But he told the Commons that claims that crucial video tape evidence had been withheld by the police was disputed by the Chief Constable of South Yorkshire. "I must emphasise I would not take a decision to reopen the inquiry lightly. I must be convinced that it would be in the public interest to do so," he said.
"A charge has been made - and it is one I will consider carefully - there has been a cover-up, an attempt to pervert the course of justice. I will also consider whether there has been any new evidence, and if so whether that evidence is of such significance that had it been put before Lord Taylor or the coroner that the outcome of the Taylor inquiry or the verdict of the jury would have been different.
"It's been said there was a video camera trained on the central enclosure which the Taylor inquiry was told was not working, when this was not the case. But I have been informed by the Chief Constable of South Yorkshire that the videotape and a transcript of that tape were made available to the Taylor inquiry. That is clearly a matter I will need to look at.
"I fully sympathise with the families who feel that in some way they have not learned the whole truth . . . I will reach a decision on any further action to be taken just as soon as I have been able to consider these issues." He added that he had found a television documentary on the tragedy "harrowing" and did not rule-out demands in the Commons for a fresh public inquiry.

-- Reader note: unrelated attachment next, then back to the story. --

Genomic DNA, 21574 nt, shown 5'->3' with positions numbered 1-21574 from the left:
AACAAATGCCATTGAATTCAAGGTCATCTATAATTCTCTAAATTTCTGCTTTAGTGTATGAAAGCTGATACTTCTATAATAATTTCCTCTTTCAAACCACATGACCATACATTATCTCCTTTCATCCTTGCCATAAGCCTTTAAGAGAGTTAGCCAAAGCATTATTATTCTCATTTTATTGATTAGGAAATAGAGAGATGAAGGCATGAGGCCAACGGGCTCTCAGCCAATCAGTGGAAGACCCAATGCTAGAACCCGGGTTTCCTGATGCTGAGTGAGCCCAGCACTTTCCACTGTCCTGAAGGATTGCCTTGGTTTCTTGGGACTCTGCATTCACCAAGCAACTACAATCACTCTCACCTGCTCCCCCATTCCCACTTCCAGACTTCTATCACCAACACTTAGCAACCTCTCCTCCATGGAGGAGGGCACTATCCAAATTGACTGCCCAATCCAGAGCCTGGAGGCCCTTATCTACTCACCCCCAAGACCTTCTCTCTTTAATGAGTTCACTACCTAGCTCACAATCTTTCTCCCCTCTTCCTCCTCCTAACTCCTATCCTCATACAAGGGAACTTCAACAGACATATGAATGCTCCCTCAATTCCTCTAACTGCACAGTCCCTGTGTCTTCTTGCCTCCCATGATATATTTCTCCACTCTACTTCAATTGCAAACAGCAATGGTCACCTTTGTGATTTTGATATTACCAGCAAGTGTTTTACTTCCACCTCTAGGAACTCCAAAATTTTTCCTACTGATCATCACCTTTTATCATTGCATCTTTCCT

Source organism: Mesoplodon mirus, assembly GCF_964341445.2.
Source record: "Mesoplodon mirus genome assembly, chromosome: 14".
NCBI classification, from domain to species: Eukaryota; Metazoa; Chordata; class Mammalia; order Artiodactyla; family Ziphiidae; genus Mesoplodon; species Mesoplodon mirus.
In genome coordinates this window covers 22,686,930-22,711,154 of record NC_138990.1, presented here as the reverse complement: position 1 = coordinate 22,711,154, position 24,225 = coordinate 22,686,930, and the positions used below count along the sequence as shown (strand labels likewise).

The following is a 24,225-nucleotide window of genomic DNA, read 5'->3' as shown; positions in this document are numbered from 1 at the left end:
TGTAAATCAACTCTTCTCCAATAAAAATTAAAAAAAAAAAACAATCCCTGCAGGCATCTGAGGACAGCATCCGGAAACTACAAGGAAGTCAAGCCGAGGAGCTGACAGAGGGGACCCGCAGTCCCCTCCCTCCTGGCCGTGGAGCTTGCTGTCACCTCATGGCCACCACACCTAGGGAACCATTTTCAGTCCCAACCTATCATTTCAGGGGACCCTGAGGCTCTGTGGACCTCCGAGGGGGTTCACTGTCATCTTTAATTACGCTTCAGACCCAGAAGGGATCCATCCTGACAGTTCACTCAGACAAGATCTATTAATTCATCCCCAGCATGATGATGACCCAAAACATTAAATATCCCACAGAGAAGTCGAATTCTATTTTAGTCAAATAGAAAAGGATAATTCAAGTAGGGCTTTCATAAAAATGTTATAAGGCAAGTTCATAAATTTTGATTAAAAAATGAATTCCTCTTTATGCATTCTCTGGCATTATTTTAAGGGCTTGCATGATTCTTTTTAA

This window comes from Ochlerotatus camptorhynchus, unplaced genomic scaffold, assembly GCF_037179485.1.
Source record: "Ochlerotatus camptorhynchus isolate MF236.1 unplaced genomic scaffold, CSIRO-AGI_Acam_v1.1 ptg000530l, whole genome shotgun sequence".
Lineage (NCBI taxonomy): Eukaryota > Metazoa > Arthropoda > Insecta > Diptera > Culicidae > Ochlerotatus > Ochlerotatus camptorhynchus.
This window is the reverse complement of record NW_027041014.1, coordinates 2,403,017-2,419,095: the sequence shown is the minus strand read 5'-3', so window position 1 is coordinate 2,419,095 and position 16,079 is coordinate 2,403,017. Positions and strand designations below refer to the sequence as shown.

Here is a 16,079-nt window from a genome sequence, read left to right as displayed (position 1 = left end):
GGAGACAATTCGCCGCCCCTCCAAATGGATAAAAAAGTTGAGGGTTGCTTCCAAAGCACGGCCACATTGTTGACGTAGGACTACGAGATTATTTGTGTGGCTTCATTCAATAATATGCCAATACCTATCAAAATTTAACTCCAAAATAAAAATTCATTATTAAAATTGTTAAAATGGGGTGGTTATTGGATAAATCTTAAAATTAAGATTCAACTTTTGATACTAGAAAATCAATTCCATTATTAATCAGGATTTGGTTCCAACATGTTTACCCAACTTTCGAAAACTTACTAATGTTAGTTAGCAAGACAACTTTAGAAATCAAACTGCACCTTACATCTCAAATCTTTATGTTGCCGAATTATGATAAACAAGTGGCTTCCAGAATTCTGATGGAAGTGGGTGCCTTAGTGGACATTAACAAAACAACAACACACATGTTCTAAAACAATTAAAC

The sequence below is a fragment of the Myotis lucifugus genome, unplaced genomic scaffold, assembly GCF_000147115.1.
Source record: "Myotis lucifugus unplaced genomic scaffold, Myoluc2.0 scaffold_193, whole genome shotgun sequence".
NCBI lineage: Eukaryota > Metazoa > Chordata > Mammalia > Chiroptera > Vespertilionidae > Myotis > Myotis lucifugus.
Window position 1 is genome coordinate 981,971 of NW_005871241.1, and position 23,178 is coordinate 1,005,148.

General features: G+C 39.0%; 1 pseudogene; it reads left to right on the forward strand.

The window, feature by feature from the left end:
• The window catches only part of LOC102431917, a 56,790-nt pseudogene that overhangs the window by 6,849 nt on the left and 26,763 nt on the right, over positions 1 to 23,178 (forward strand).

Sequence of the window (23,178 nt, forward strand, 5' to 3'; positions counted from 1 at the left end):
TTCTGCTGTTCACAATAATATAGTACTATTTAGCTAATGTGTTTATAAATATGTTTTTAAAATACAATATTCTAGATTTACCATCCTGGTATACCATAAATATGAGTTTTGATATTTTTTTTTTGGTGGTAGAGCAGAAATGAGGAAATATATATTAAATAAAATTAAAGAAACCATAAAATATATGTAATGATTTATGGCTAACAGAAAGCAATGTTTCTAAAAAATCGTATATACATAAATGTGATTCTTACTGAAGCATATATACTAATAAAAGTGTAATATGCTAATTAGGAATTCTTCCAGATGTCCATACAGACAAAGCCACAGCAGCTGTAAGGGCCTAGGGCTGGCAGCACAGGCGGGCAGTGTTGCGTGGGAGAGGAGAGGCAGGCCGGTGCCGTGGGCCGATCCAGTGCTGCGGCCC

"Any decisions that I am called upon to make have to be based on all the relevant facts and not simply on the basis of one television programme, however powerful and however moving," Mr Howard said.
The Home Secretary was responding to demands in the Commons by the Liverpool Labour MP, Peter Kilfoyle, for a public inquiry into the tragedy after the claims in the documentary that video evidence with withheld. "The dead and the survivors cry out for justice to be done," said Mr Kilfoyle.
Mr Howard said Lord Taylor had placed a heavy part of the blame on South Yorkshire police, and had heard the complaints - raised by the documentary - that the police had made unsubstantiated claims of widespread drunkenness among the Liverpool fans. The inquest jury found the cause of death was "accidental death"; no one was charged with any crime after the police complaints inquiry, but disciplinary proceedings were brought against two senior officers - one retired on grounds of ill health.
After the debate, Mr Howard met several of the relatives of those killed at Hillsborough.Reuse content